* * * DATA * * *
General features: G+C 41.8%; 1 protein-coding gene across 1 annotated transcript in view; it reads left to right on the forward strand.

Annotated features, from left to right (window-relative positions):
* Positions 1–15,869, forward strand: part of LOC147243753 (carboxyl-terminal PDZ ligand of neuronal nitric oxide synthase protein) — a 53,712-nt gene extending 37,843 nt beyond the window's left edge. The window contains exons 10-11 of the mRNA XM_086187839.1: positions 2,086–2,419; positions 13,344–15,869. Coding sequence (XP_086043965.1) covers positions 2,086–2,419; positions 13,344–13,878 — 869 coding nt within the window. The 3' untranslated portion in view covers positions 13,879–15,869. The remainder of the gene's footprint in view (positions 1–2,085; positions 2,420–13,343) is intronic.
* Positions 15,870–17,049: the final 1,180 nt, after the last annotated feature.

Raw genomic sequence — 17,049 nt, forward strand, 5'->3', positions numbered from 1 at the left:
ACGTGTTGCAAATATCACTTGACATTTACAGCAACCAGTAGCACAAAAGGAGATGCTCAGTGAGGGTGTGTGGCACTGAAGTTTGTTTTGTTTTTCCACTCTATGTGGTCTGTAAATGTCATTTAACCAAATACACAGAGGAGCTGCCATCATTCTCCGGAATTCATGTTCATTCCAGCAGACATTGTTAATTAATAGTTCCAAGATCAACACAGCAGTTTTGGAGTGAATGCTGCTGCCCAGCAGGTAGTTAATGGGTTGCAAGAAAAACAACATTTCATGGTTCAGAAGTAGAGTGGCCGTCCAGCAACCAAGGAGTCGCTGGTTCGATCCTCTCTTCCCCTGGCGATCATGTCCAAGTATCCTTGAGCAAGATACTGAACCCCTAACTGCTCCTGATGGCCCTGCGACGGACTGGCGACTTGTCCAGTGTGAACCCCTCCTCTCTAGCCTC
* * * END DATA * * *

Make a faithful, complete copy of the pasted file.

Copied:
General features: G+C 41.8%; 1 protein-coding gene across 1 annotated transcript in view; it reads left to right on the forward strand.

Annotated features, from left to right (window-relative positions):
* Positions 1–15,869, forward strand: part of LOC147243753 (carboxyl-terminal PDZ ligand of neuronal nitric oxide synthase protein) — a 53,712-nt gene extending 37,843 nt beyond the window's left edge. The window contains exons 10-11 of the mRNA XM_086187839.1: positions 2,086–2,419; positions 13,344–15,869. Coding sequence (XP_086043965.1) covers positions 2,086–2,419; positions 13,344–13,878 — 869 coding nt within the window. The 3' untranslated portion in view covers positions 13,879–15,869. The remainder of the gene's footprint in view (positions 1–2,085; positions 2,420–13,343) is intronic.
* Positions 15,870–17,049: the final 1,180 nt, after the last annotated feature.

Raw genomic sequence — 17,049 nt, forward strand, 5'->3', positions numbered from 1 at the left:
ACGTGTTGCAAATATCACTTGACATTTACAGCAACCAGTAGCACAAAAGGAGATGCTCAGTGAGGGTGTGTGGCACTGAAGTTTGTTTTGTTTTTCCACTCTATGTGGTCTGTAAATGTCATTTAACCAAATACACAGAGGAGCTGCCATCATTCTCCGGAATTCATGTTCATTCCAGCAGACATTGTTAATTAATAGTTCCAAGATCAACACAGCAGTTTTGGAGTGAATGCTGCTGCCCAGCAGGTAGTTAATGGGTTGCAAGAAAAACAACATTTCATGGTTCAGAAGTAGAGTGGCCGTCCAGCAACCAAGGAGTCGCTGGTTCGATCCTCTCTTCCCCTGGCGATCATGTCCAAGTATCCTTGAGCAAGATACTGAACCCCTAACTGCTCCTGATGGCCCTGCGACGGACTGGCGACTTGTCCAGTGTGAACCCCTCCTCTCTAGCCTC